Minecraft Success Made Notch Richer by $101M

Minecraft has become one of the revelations in the world of video games in recent years. The creative freedom provided by this title has created large communities of players who are dedicated to recreating with great detail.

The year 2012 ended with a bang literally to Mojang AB, creator of Minecraft. The game Xbox 360 Edition sold more than 5 million copies in last year December only, maintaining its average of about 50,000 copies sold every week, with a peak of 453,000 in the well only on Christmas Day. The company has sold more than 20 million copies of Minecraft, which runs across modern smartphones, Xbox Live and standard PCs.

This has proved very good business for Markus “Notch” Persson, who made $101 million and the company earned $240 million in 2012.

“It’s weird as f***,” Persson wrote in a post on content-aggregation website Reddit. “I grew up in a relatively poor family, but once I got a decent job, I never really had to worry about money. My hobbies were playing games and programming, so there wasn’t any real drain. I could eat out when I wanted to, and go to the movies without having to save up for it. I still had to save up for trips and to be able to buy computers or consoles, but that just felt normal.”

By comparison, the largest social-gaming company in the world, Zynga, with 3,000 employees generates some $200 million in annual cash flow.

Started under the guidance of 33-year-old Markus Persson, Minecraft soon became a popular game where we can unleash our imagination and build buildings and landscapes based on the famous cubes that represent different materials and colors. There is no analogy for Minecraft’s success, there are multiple story-lines that you can get attached to and think why it’s successful.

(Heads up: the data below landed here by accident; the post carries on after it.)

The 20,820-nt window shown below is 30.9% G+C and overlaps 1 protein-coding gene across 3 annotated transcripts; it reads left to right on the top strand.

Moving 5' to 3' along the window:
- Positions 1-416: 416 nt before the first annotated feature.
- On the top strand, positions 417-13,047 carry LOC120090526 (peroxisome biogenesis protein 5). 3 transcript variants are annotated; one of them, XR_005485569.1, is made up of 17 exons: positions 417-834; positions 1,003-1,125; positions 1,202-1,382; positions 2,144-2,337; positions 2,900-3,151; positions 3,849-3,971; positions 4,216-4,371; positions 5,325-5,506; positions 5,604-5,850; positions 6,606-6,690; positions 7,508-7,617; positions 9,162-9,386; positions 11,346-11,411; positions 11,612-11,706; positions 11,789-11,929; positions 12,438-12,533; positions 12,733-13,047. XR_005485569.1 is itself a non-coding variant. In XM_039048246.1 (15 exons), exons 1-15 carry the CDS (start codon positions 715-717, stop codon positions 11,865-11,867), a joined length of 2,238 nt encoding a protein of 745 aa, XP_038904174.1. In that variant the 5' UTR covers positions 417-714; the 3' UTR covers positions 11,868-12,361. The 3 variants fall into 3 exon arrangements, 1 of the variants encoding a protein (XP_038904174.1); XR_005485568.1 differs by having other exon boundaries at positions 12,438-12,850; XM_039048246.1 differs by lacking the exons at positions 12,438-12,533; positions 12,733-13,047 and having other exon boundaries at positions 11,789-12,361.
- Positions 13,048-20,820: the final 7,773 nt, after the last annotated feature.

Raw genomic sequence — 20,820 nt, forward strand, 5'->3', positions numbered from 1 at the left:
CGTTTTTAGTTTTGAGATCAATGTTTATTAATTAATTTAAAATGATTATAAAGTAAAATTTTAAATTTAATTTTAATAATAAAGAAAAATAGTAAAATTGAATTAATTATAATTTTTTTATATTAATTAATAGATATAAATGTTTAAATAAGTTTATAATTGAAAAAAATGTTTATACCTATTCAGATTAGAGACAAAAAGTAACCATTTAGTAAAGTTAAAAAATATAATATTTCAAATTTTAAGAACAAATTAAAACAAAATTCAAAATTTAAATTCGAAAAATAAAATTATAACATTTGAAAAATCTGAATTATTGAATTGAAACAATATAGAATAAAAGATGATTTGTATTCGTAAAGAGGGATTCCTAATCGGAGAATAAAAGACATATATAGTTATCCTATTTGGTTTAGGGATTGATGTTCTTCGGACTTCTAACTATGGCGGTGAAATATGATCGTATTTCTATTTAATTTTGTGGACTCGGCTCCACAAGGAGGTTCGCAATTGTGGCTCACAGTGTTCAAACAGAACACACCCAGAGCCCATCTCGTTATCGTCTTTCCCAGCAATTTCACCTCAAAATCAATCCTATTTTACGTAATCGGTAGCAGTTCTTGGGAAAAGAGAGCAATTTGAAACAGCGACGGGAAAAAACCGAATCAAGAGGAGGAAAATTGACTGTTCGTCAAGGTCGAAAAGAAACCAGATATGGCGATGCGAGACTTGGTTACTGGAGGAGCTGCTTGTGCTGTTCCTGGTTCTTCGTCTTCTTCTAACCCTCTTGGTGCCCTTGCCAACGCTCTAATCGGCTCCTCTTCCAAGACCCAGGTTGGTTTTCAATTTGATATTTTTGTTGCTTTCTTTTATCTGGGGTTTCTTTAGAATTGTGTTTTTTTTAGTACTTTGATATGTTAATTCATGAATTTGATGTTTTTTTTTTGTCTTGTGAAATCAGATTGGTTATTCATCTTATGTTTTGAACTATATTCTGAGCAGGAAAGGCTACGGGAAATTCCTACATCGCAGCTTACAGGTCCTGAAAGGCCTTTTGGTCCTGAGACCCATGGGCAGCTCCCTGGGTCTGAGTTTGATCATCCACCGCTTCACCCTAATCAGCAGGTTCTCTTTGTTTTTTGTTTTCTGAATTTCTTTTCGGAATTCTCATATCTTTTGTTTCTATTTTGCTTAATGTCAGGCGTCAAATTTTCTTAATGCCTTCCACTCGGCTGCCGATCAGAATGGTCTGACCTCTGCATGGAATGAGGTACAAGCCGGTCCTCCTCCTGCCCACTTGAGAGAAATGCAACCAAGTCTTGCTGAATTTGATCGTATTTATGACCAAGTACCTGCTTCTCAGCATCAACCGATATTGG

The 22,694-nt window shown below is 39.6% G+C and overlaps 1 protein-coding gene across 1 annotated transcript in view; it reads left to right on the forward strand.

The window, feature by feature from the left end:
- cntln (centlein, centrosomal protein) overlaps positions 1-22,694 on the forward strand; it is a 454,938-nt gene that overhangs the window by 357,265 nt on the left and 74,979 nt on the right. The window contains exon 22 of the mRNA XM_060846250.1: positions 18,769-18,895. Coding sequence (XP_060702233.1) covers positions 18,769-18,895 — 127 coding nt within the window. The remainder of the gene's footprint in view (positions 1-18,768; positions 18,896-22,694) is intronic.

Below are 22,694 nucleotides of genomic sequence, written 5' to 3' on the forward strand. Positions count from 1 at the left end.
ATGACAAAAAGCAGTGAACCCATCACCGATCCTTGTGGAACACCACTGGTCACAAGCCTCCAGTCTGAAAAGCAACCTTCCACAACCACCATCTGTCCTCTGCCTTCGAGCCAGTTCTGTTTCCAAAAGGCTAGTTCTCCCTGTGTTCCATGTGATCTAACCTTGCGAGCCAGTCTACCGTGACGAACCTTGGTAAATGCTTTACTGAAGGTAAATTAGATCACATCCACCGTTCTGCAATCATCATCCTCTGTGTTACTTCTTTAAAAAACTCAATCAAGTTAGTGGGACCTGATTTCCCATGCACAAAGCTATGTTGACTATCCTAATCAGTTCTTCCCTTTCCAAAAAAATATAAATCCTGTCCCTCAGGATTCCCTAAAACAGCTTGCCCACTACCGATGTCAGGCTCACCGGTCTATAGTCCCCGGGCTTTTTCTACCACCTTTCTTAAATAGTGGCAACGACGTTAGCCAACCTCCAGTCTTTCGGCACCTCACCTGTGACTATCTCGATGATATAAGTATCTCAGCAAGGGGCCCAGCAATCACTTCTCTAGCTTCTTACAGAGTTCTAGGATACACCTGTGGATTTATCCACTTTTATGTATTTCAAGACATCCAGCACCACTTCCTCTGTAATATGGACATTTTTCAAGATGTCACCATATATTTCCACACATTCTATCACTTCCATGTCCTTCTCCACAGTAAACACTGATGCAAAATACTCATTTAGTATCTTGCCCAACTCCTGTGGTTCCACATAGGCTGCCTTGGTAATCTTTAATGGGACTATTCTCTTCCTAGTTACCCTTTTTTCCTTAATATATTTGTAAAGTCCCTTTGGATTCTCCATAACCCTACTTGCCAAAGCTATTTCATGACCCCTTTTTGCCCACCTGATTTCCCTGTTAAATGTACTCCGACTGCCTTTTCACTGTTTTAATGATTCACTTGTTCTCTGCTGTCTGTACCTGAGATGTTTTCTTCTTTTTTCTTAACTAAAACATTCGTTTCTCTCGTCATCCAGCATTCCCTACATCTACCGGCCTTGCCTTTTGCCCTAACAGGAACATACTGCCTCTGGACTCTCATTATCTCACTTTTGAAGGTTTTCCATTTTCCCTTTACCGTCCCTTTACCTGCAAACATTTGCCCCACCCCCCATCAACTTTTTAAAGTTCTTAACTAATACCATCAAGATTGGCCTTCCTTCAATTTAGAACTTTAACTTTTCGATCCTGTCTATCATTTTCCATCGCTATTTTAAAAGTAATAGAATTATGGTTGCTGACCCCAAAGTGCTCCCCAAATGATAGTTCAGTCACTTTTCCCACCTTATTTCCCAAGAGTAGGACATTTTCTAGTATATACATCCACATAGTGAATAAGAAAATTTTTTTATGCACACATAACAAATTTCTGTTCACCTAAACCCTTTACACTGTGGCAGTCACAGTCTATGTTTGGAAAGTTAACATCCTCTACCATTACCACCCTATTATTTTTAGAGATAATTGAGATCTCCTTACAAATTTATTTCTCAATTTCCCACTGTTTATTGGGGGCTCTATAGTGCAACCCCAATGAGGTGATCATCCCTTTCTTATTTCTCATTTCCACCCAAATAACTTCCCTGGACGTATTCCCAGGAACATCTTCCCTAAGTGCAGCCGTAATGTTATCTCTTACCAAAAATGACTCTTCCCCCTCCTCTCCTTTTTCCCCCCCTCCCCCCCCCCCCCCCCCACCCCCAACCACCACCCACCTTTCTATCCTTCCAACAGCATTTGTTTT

The game has become well known even outside the network through the materialization of some designs using 3D printing or launching a set of Lego.

What Notch wants to do with the money? First and foremost it is about to imitate the license in order to finally be able to afford a car.

“Now, all of the sudden, as a result of how modern society works, I managed to somehow earn a shit-ton of money,” said Persson. “I still like playing games and programming, and once I had the latest computer and consoles, there really isn’t much more to spend the money on than traveling. I might eventually get a driver’s license so I can buy a car.”

Notch wants to spend the money on his family and some parts to charities that help children, and charities that help promote freedoms such as the Electronic Frontier Foundation.

About Saroj Kar

Saroj is a Staff Writer at SiliconANGLE covering DevOps, social, mobile and gaming news. If you have a story idea or tip, send it to @SiliconAngle on Twitter.